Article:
Last Saturday in Philadelphia, the local chapter of The Recording Academy held a one-day conference geared towards "entrepreneurship for the music-maker" appropriately named "Independent's Day." Panels consisted of representatives from a wide spectrum of the music industry music including Red Bull Records, CD Baby, SoundExchange, ReverbNation, BIM, and many more. Hypebot’s Hisham Dahud was in attendance and brought back some key highlights and quotes from the event:
Red Bull Records – An “Independent-Minded” Alternative to the Majors
During his keynote address, Managing Director of Red Bull Records Greg Hammer stated that the popular energy drink’s record company division is an “independent-minded company” seeking to bring culturally significant music to the surface, regardless of genre.
“Granted we have more resources, but we take the approach of an independent and see ourselves as an alternative to a major label,” Hammer said. “We’re not looking for the next so-and-so, or someone who sounds like someone else; we’re looking for artists who are making a cultural impact.”
Hammer goes on to speak on how the music business has forever been a product experience, but now the new market expects the “product” for free.
“We see our job as finding a way to make the audience a fan, and once they become a fan, they become invested in that artist, and then we monteize it,” he said.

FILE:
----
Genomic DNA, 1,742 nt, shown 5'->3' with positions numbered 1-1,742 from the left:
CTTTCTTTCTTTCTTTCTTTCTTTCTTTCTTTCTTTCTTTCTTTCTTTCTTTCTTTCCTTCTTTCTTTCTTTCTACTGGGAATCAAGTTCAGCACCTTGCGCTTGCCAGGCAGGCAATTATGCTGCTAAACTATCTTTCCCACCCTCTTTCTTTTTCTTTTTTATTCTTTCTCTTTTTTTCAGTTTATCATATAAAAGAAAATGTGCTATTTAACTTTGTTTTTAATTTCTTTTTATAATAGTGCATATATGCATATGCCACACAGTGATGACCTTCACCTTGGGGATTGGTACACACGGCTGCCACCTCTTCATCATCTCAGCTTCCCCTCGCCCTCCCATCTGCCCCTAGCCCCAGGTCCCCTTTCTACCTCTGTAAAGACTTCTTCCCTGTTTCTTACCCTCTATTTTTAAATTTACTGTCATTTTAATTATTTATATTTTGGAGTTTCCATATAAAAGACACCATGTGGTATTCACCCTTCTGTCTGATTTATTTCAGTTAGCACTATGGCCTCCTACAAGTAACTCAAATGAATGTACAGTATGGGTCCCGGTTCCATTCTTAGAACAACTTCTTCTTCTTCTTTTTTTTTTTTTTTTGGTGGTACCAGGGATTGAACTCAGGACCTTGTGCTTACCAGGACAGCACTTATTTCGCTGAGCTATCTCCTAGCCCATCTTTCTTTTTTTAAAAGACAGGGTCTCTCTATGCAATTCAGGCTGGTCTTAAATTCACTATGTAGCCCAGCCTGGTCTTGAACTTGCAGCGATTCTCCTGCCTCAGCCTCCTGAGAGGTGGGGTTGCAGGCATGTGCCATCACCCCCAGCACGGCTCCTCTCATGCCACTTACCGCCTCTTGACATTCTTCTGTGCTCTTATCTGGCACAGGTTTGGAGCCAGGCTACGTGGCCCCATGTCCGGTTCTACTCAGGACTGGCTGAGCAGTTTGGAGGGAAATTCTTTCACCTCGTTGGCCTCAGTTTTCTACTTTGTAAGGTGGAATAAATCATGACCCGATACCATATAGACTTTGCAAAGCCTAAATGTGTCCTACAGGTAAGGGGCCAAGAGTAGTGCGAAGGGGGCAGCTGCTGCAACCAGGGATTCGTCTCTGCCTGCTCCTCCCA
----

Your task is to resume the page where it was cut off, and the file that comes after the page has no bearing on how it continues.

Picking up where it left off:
In doing so, Hammer maintains that Red Bull Records seeks to take a “small label approach,” in that the label attracts fan followers of their own from a consistent output of top talent, while remaining very much in the background and ensuring that their artists are successful first.
“Our job is to make our artists successful and then for the public to discover us,” he said.
Getting The Word Out
Hammer also spoke upon the idea that while Facebook and Twitter are a big deal right now, there is always something new coming, and advises artists and labels to be on the lookout for the next big platform. He also pointed out that word-of-mouth is hugely important, but tough to control, and that traditional press is not as effective as it once was.
“Word-of-mouth can even be considered press,” Hammer said.
He went on to talk about touring and how expensive it really is to fund a tour, especially as a developing artist.
“[Touring] is incredibly important to finding an audience, but finding ways to tour smartly is critical,” Hammer said. “Try to become the big fish in the little pond. If you own your city, people will pay attention.”
Hammer advised audience members to use data to their advantage and demonstrate through metrics that you’re worthy of getting billed, spun, or displayed.
In some other interesting pointers, Hammer advised artists to upload lyric videos of their songs, as they are hugely popular due to the fact that they load quickly, and many people (particularly younger demographics) use YouTube just to listen to music. He also pointed out that traditional radio is by no means dead, with 86% of people continuing to discover music through terrestrial radio (according to the last figures from the NPD).
In closing, he mentions that the record business (retail of CDs) is 30% of the size it was ten years ago, and that artists need to focus on the engagement and experience that they can provide for fans.
Building A Buzz
In a panel featuring social media experts from New Media Makers, Ariel Publicity, RocketHub, CD Baby and one independent artist, the constant theme was the idea of nurturing the fan base in order to contextually and appropriately monetize them.